"She could not go straight to the lounge where she had arranged to meet Carne. She must seek other diversion. Of course, she knew, she had a note to write.
On the first-floor landing a notice with an arrow pointed to 'Writing Room'. She followed it, and found herself in an apartment not unlike a station waiting-room. It lacked human occupants, but there was accommodation for them. Round the walls stood desks, back to back, with dusty blotting-paper gummed to their surfaces. Inkwells in which the moisture had long since dried, cross nibs, and half-torn envelopes.
If she had wanted to write, this equipment might have deterred her. But she wanted nothing. No words could describe, to no one could she communicate, this extraordinary rapture which had transformed the universe -- because she was going to eat a third-rate dinner in a second-rate hotel, with a ruined farmer who was father to one of her least satisfactory pupils.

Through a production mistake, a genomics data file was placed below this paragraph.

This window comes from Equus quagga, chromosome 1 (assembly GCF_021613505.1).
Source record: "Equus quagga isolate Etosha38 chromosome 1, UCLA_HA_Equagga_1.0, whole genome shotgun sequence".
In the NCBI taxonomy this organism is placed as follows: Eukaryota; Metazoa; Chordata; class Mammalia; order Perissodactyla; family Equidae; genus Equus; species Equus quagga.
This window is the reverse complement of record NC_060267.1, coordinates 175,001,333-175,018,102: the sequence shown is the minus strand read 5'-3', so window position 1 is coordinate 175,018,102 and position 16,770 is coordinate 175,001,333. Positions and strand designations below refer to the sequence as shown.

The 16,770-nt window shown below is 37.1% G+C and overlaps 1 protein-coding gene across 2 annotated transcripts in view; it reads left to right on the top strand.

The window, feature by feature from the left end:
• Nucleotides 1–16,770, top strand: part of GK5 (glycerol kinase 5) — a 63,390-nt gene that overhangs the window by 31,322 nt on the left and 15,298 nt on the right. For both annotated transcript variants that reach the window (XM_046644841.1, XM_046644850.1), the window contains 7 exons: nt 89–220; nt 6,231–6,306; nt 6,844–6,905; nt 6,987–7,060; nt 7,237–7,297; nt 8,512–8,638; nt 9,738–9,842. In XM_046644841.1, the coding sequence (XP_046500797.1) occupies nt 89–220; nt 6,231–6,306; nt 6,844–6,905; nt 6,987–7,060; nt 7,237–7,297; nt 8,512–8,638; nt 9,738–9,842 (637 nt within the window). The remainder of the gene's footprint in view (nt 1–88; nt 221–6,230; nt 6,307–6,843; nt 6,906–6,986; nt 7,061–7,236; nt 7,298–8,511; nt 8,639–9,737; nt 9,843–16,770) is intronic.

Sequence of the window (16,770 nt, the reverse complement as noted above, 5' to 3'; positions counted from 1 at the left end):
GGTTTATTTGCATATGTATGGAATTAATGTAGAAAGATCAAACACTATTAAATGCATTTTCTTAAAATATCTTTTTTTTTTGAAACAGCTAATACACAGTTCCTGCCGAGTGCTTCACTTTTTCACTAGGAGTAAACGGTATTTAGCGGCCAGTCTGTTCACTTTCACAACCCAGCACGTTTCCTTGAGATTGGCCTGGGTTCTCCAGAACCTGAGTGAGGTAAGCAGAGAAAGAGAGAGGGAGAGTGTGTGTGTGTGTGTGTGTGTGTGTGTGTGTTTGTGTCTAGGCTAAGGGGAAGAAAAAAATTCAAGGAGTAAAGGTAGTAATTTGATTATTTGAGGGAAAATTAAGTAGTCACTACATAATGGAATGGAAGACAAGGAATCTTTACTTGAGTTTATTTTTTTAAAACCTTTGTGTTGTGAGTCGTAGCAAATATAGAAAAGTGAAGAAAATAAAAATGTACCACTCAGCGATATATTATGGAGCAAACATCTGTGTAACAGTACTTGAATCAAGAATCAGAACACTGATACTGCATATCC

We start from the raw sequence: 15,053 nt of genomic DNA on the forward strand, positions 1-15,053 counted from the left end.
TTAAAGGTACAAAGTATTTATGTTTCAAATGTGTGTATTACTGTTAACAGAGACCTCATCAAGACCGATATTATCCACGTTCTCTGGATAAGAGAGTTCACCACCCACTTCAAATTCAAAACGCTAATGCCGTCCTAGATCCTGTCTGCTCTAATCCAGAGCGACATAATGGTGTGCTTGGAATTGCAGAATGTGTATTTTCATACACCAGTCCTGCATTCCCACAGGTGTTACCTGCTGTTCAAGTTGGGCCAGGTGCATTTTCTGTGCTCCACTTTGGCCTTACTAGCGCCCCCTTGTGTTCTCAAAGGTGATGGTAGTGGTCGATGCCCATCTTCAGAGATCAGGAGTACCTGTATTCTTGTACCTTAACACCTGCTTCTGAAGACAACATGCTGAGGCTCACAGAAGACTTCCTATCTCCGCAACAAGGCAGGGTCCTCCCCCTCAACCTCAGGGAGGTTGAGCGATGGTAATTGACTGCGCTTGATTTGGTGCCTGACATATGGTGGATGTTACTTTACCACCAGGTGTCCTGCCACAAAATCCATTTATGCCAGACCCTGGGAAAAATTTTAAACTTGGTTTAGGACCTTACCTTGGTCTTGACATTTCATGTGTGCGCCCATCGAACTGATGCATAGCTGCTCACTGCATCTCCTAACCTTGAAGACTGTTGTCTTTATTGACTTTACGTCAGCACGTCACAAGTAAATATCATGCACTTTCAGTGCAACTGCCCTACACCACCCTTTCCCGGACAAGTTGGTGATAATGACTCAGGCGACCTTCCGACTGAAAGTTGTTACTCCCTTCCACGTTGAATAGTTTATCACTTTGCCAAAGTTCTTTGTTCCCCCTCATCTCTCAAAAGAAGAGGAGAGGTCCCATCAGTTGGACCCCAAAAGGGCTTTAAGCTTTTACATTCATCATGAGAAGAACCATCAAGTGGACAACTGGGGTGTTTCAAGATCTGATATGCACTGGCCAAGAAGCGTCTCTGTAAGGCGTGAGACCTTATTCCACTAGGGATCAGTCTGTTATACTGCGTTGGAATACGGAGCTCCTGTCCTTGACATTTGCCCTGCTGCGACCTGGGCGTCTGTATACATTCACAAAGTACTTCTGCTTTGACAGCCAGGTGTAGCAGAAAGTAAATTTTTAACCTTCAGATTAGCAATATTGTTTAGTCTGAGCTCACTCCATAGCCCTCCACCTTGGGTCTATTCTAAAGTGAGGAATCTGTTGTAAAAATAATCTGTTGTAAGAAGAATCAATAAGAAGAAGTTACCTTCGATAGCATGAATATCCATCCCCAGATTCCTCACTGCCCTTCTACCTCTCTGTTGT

She could not keep still. The wide skirts of her dress swayed round her as she moved about the room, examining the dusty but elaborate stationery, and the papers on the circular table in the middle of the room.
Who, she wondered, reads The Textile Mercury? or Iron and Steel, the Autocar, the Iron and Coal Trades Review, the Electrical Times? Ah, the times are electrical, she thought, 'perhaps that's what wrong with them,' and trembled, quivering with laughter at her small feeble joke, pressing her palms on the cold, smeared mahogany, because she suddenly found her eyeballs pricking with hot, irrational tears.
I shall remember this room until I die, she told herself."
South Riding Winifred Holtby